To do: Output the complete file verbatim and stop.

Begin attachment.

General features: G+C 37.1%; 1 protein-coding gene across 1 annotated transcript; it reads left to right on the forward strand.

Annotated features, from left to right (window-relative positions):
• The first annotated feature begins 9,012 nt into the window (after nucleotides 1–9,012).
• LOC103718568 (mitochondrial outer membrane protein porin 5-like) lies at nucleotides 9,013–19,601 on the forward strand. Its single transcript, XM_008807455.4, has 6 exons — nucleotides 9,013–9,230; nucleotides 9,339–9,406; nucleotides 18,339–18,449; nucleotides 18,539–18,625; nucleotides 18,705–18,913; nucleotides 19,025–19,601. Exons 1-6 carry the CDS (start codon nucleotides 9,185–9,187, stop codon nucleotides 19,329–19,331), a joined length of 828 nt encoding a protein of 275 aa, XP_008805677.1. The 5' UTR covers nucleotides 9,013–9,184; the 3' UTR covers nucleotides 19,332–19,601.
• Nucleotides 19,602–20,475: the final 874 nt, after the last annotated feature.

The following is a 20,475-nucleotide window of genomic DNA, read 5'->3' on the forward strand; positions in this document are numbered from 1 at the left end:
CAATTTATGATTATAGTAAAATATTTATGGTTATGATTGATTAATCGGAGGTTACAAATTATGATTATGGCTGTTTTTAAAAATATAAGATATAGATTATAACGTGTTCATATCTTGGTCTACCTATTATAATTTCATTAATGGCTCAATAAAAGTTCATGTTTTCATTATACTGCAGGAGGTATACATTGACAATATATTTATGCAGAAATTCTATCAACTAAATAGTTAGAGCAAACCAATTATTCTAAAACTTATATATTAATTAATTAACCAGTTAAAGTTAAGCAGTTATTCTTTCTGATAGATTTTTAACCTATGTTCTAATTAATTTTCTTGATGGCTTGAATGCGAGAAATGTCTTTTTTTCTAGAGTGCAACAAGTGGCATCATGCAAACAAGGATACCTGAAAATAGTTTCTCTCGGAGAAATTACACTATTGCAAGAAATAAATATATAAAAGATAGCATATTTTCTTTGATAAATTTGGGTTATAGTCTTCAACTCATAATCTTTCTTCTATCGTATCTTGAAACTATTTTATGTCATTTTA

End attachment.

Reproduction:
General features: G+C 37.1%; 1 protein-coding gene across 1 annotated transcript; it reads left to right on the forward strand.

Annotated features, from left to right (window-relative positions):
• The first annotated feature begins 9,012 nt into the window (after nucleotides 1–9,012).
• LOC103718568 (mitochondrial outer membrane protein porin 5-like) lies at nucleotides 9,013–19,601 on the forward strand. Its single transcript, XM_008807455.4, has 6 exons — nucleotides 9,013–9,230; nucleotides 9,339–9,406; nucleotides 18,339–18,449; nucleotides 18,539–18,625; nucleotides 18,705–18,913; nucleotides 19,025–19,601. Exons 1-6 carry the CDS (start codon nucleotides 9,185–9,187, stop codon nucleotides 19,329–19,331), a joined length of 828 nt encoding a protein of 275 aa, XP_008805677.1. The 5' UTR covers nucleotides 9,013–9,184; the 3' UTR covers nucleotides 19,332–19,601.
• Nucleotides 19,602–20,475: the final 874 nt, after the last annotated feature.

The following is a 20,475-nucleotide window of genomic DNA, read 5'->3' on the forward strand; positions in this document are numbered from 1 at the left end:
CAATTTATGATTATAGTAAAATATTTATGGTTATGATTGATTAATCGGAGGTTACAAATTATGATTATGGCTGTTTTTAAAAATATAAGATATAGATTATAACGTGTTCATATCTTGGTCTACCTATTATAATTTCATTAATGGCTCAATAAAAGTTCATGTTTTCATTATACTGCAGGAGGTATACATTGACAATATATTTATGCAGAAATTCTATCAACTAAATAGTTAGAGCAAACCAATTATTCTAAAACTTATATATTAATTAATTAACCAGTTAAAGTTAAGCAGTTATTCTTTCTGATAGATTTTTAACCTATGTTCTAATTAATTTTCTTGATGGCTTGAATGCGAGAAATGTCTTTTTTTCTAGAGTGCAACAAGTGGCATCATGCAAACAAGGATACCTGAAAATAGTTTCTCTCGGAGAAATTACACTATTGCAAGAAATAAATATATAAAAGATAGCATATTTTCTTTGATAAATTTGGGTTATAGTCTTCAACTCATAATCTTTCTTCTATCGTATCTTGAAACTATTTTATGTCATTTTA